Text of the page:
The Trump administration’s torpedoing of a former Palestinian prime minister as U.N. envoy to Libya may have boomeranged on the White House.
- By Colum LynchColum Lynch is Foreign Policy’s award-winning U.N.-based senior diplomatic reporter., Kavitha SuranaKavitha Surana is an editorial fellow at Foreign Policy, where she produces breaking news and original reports with a particular focus on Europe and the Mediterranean. Previously, Kavitha worked at New York magazine’s Bedford + Bowery blog, CNNMoney, The Associated Press in Italy, and Fareed Zakaria GPS and has freelanced from Italy and Germany for publications like Quartz, Al Jazeera America, OZY, and GlobalPost/PRI. Much of her recent reporting has focused on migration policy, refugee issues, and European populism. In 2015, she was awarded a Fulbright trip to Germany, as well as a grant from the Heinrich Böll Foundation to report on migration and integration. She also reported from Senegal with a grant from the Bureau for International Reporting in 2014. Kavitha studied European history at Columbia University and holds a master’s degree in journalism and European studies from New York University. She has studied in Italy and Peru and speaks Italian, Spanish, Portuguese, and French.
Russia derailed the appointment of a dual American-German national as the U.N.’s top official in Libya, flexing its diplomatic muscle in a region where Moscow has been steadily seeking to expand its influence, according to several diplomatic sources.
U.N. Secretary-General António Guterres had decided in recent weeks to tap Richard Wilcox, a senior official at the World Food Programme who served as director of U.N. affairs in the Clinton White House, as his special representative in Libya. But before an official offer was made, Russian diplomats in New York registered concerns about Wilcox’s fitness for the job.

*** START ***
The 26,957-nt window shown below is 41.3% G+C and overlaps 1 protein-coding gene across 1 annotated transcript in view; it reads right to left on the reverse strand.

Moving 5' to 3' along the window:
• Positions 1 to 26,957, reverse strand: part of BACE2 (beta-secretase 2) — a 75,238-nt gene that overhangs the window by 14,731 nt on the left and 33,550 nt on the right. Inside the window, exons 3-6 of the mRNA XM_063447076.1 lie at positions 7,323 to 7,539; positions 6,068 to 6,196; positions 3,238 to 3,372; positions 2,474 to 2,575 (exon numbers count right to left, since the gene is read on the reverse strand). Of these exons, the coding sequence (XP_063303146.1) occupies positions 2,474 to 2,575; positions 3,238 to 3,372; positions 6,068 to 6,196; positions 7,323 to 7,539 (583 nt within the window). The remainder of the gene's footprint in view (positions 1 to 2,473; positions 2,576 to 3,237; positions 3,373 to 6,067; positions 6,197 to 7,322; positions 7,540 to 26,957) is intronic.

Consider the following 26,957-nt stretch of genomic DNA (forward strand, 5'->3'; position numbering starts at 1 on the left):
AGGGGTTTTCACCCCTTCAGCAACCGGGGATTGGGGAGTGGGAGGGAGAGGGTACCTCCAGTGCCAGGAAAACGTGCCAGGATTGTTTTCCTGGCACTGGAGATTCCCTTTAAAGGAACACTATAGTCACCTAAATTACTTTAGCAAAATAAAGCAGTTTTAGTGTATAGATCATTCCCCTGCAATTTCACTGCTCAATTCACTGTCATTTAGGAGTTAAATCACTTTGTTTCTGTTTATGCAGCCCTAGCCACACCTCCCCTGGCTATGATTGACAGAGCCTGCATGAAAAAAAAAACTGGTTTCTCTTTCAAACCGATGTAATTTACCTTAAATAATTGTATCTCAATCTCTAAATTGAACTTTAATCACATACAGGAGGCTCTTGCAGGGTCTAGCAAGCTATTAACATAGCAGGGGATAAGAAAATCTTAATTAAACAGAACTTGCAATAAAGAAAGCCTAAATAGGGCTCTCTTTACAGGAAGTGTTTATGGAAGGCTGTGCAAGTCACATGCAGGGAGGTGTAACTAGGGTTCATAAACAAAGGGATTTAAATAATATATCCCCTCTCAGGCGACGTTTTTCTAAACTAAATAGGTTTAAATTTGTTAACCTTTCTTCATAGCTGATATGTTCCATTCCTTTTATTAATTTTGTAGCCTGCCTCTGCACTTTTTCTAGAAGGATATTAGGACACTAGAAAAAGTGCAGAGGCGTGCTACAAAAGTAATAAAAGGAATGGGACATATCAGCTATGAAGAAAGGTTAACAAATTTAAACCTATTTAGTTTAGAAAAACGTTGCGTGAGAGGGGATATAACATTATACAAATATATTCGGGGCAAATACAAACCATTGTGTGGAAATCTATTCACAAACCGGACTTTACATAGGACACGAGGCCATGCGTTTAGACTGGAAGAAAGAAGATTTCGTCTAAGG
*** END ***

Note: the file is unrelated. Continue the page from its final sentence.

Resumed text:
It remains unclear precisely why Russia objected to the candidacy of Wilcox, and the Russian mission to the U.N. did not respond to a request for comment. But two sources familiar with the matter said that Moscow said he didn’t have the right profile, or have sufficient stature, for a job that was previously held by senior foreign diplomats, including Martin Kobler, a former German ambassador to Egypt and Iraq, and Bernardino León, a former Spanish diplomat who left the job in disgrace. While in the midst of negotiations on a power-sharing arrangement in Libya, León was in talks with the UAE on a lucrative arrangement to lead the Gulf country’s diplomatic academy.
In New York and Washington, diplomats were left mostly left to speculate, with one senior U.N. based official suggesting Russia likely objected to the U.N. hiring another top envoy that they perceive as too close to the United States and its Western partners.
“Quite honestly, what the Russians are probably doing is sending a reminder that they can interfere with things in an unhelpful way if they are not brought along” with the West’s policies in Libya, said one former U.S. official who has tracked Wilcox’s work. “And a good candidate was the collateral damage.”
Importantly, the move comes a time when Russia is seeking to expand its own role in Libya’s future. In January, Libyan militia leader Khalifa Haftar, who heads the Libyan National Army, which represents the country’s key eastern militias, was given a tour of Russian aircraft carrier Admiral Kuznetsov as it transited the Mediterranean, a signal meant to underscore Moscow’s support for his anti-Islamist forces. Sergei Shoigu, Russia’s defense minister, spoke to Haftar by video conference during the visit. Together with Egypt and the United Arab Emirates, Russia has backed Haftar, who opposed the U.N.-backed Government of National Accord (GNA), which is led by Prime Minister Fayez al-Sarraj.
The Obama administration and its European allies largely backed the GNA, reasoning that Haftar lacked the military power and political reach to rule the country on his own. But with the arrival of the Trump administration, observers speculated that the White House might gravitate toward Haftar, which would provide an opportunity to work with Russia, Egypt, and the United Arab Emirates in the fight against the Islamic State. The terror group established a beachhead in Libya after the United States and its Western allies stepped up military pressure on the extremist movement in Syria and Iraq.